Montreal major polluter of St. Lawrence as E. coli plumes drift to Trois-Rivières, study finds
E. coli plumes are indicators of other pathogens that can lead to infections and diseases, expert says
High concentrations of E. coli bacteria colonies are entering the St. Lawrence River in the Montreal area and following the current as far as Lake Saint-Pierre and Trois-Rivières, a recent study found.
"In Montreal, in some places, there's up to a million E. coli colonies per 100 milliliters of water. The current standard for swimming is 200 colonies per 100 milliliters," said François Guillemette.
He's an associate professor of environmental sciences at the Université du Québec à Trois-Rivières who specializes in the ecology of the St. Lawrence. The study was conducted aboard the school's Lampsilis research vessel, and it found that Montreal is a major river polluter.
That's because the city does only a preliminary treatment of sewage, removing the solids but not disinfecting the water before releasing it back into the river.
Flowing plumes of E. coli can lead to beach closures, as swimming in high concentrations of the bacteria can lead to serious illness.
But it's not just the E. coli that's of concern. The bacteria is usually an indicator that other microbial pathogens are present, Guillemette said.
These microbes, which include bacteria and viruses, can cause different infections and diseases, he explained.
"Swimming east is generally not recommended if you are downstream from the city of Montreal wastewater treatment plant outlet, as the concentrations are very high," said Guillemette.
Swimming still safe in most areas
However, that's not to say swimming isn't safe.
"For the most part along the St. Lawrence, the water quality is really beautiful for bathing," said Sarah Dorner, a water quality expert and professor at Polytechnique Montréal.
"But we definitely need to keep improving."
Dorner has been involved in testing the water quality at the new beach in Montreal's borough of Verdun, and the city was careful to close it when the bacteria was present in the area, she said.
Bacteria can be more readily found when the water levels rise, and near discharge points, she explained, but it moves with the current and will clear out with time. Like Guillemette, she says the concern is more about what else can be found around E. coli plumes.
"It does indicate the presence of fecal material, but most often there are other pathogens that we are more concerned about," Dorner said.
Dorner says Montreal's administration is, like other municipalities along the river, pushing for more access to the St. Lawrence — taking advantage of the waterway's natural beauty.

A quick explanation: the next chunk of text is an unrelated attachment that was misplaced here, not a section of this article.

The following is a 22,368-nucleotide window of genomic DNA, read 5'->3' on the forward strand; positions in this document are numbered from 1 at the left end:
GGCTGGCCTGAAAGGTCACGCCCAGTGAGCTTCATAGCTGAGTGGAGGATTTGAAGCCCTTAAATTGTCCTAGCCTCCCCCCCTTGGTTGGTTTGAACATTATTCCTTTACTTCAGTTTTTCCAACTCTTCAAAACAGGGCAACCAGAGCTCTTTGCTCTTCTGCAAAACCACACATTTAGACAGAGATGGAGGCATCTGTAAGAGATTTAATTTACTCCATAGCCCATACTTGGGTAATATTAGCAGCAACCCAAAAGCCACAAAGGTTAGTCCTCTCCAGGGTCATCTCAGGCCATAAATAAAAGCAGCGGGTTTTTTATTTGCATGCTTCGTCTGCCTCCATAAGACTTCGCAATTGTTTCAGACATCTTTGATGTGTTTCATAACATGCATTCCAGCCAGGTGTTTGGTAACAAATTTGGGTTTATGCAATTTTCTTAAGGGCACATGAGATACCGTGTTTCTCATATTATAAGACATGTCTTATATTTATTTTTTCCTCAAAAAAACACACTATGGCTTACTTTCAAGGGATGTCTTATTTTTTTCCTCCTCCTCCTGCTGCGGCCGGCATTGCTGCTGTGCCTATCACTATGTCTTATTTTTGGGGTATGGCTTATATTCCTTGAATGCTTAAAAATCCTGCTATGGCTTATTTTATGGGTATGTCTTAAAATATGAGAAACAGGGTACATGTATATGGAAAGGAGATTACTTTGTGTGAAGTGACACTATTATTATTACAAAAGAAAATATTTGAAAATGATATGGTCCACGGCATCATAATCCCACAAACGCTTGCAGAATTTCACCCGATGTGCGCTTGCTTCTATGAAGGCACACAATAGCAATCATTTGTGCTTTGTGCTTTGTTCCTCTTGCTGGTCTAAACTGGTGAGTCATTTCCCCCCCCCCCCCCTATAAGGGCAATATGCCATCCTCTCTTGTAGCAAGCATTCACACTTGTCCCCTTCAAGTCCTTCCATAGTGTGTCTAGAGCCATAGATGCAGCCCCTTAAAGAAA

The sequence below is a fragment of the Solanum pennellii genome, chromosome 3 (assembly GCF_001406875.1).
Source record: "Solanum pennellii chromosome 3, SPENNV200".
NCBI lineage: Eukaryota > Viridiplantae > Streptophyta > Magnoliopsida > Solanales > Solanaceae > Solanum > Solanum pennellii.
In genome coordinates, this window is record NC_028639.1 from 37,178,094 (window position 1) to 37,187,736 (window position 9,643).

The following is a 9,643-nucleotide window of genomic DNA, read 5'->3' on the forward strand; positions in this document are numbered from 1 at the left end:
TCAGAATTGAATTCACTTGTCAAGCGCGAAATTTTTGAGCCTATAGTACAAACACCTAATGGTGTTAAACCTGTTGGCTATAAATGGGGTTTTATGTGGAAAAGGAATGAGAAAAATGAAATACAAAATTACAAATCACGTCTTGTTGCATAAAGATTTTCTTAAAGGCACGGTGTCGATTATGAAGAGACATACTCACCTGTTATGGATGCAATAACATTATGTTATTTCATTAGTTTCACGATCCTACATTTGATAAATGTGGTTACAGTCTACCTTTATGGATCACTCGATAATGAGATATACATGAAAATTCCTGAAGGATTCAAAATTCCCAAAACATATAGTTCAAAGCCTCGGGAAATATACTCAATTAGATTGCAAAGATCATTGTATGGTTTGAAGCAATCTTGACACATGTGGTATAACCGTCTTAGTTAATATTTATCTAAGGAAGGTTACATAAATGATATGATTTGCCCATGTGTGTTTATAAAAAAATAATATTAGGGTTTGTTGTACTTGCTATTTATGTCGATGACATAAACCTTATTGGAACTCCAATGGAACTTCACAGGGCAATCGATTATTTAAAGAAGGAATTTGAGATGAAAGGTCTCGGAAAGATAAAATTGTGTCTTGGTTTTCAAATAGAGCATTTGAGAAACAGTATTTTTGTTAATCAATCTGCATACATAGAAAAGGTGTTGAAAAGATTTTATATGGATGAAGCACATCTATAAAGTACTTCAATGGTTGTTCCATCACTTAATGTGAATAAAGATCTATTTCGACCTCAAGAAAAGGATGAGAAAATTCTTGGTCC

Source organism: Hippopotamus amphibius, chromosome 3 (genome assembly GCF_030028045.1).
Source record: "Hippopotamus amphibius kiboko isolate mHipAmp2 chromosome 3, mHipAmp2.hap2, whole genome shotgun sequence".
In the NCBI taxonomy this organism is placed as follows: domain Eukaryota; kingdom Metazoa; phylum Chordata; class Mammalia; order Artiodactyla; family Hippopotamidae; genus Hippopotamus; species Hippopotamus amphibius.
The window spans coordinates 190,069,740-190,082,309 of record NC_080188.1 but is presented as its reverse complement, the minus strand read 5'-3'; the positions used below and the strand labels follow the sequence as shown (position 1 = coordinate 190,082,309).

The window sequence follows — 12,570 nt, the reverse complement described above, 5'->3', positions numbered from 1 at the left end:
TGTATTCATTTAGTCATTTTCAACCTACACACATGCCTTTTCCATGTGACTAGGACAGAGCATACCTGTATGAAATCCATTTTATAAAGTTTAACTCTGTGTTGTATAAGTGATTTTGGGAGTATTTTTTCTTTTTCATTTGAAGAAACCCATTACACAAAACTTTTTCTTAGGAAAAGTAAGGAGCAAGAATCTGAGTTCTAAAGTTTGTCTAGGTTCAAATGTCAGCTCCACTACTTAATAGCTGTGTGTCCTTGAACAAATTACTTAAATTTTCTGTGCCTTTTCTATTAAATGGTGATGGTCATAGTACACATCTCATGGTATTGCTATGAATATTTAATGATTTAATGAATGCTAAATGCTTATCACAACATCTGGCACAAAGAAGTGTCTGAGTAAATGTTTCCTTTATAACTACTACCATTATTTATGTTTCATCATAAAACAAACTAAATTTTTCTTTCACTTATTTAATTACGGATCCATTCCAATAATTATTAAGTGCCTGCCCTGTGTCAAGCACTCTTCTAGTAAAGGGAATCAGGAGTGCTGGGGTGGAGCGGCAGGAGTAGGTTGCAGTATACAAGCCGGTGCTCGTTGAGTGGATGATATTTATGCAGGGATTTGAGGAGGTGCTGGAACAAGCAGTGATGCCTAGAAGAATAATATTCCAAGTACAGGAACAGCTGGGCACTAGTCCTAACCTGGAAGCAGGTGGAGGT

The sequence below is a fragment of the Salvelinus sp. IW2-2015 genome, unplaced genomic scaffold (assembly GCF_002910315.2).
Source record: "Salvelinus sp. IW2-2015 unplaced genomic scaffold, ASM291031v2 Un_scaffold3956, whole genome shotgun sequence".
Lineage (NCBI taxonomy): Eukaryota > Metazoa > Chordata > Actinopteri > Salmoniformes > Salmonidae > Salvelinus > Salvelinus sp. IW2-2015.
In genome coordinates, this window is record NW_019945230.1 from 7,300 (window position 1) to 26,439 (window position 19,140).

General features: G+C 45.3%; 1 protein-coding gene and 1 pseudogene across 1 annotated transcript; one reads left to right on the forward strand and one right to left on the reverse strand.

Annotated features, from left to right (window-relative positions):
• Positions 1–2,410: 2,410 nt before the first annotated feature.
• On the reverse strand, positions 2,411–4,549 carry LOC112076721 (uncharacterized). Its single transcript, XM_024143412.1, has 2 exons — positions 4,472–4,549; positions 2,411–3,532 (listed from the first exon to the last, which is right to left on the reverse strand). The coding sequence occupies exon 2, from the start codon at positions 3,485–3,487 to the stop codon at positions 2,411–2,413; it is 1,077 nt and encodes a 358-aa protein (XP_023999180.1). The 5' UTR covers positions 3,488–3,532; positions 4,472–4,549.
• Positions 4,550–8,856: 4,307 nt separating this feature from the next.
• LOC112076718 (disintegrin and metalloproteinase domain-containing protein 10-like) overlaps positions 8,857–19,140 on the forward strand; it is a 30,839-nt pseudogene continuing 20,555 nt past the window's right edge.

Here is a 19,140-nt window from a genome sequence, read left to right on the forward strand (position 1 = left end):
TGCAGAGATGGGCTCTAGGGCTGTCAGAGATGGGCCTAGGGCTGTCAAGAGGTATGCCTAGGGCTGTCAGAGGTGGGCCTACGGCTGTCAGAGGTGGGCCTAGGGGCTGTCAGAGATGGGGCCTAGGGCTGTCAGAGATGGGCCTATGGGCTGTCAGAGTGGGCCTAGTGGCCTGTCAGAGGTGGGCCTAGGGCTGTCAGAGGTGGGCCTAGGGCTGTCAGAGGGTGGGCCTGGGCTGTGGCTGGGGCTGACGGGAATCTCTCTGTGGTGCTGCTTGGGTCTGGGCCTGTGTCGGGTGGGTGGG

At the same time, those cities and towns are aware of the risks associated with swimming in contaminated water and that is why there is increasing effort to protect the river.
Montreal works to improve wastewater treatment
The Jean-R.-Marcotte wastewater treatment plant located on the eastern tip of the island of Montreal treats all sanitary wastewater, including collected rainwater, said Audrey Gauthier, a spokesperson for the city.
On average, the station processes the equivalent of the Montreal Olympic Stadium's indoor volume each day, she said.
The station began operations in 1984, greatly improving water quality in the area, after decades of rapid population growth and poor wastewater management.
The station uses an advanced process to reduce the presence of phosphorus and suspended particles in water, Gauthier said, noting it meets current environmental standards.
"However, the city wishes to go even further to improve the quality of the water in the St. Lawrence River," she said.
Montreal has been working to build an ozone disinfection unit for treated wastewater that will reduce the risks to human health while protecting wildlife and the environment, she said.
"This new plant will make it possible in particular to eliminate more than 99.99 per cent of fecal coliforms as well as a very large proportion of pathogenic bacteria, viruses and other pollutants, thus allowing the practise of aquatic sports more than a kilometre downstream of the river," Gauthier said.
Former mayor Gérald Tremblay first announced the city would disinfect its wastewater using ozone gas in 2008, but there have been some delays in the years since. The new facility, estimated to cost around $500 million, still won't be ready for another couple years.
Until then, Dorner says people can swim in the river as long as it's not too close to the wastewater treatment plant.
"I wouldn't want people to think the St. Lawrence is really polluted and they shouldn't go swimming," she said.
However, she said, "it's important to have good monitoring and let people know where the water is good for swimming."
with files from Radio-Canada
To encourage thoughtful and respectful conversations, first and last names will appear with each submission to CBC/Radio-Canada's online communities (except in children and youth-oriented communities). Pseudonyms will no longer be permitted.
By submitting a comment, you accept that CBC has the right to reproduce and publish that comment in whole or in part, in any manner CBC chooses. Please note that CBC does not endorse the opinions expressed in comments. Comments on this story are moderated according to our Submission Guidelines. Comments are welcome while open. We reserve the right to close comments at any time.
Become a CBC Account Holder
Join the conversation Create account
Already have an account?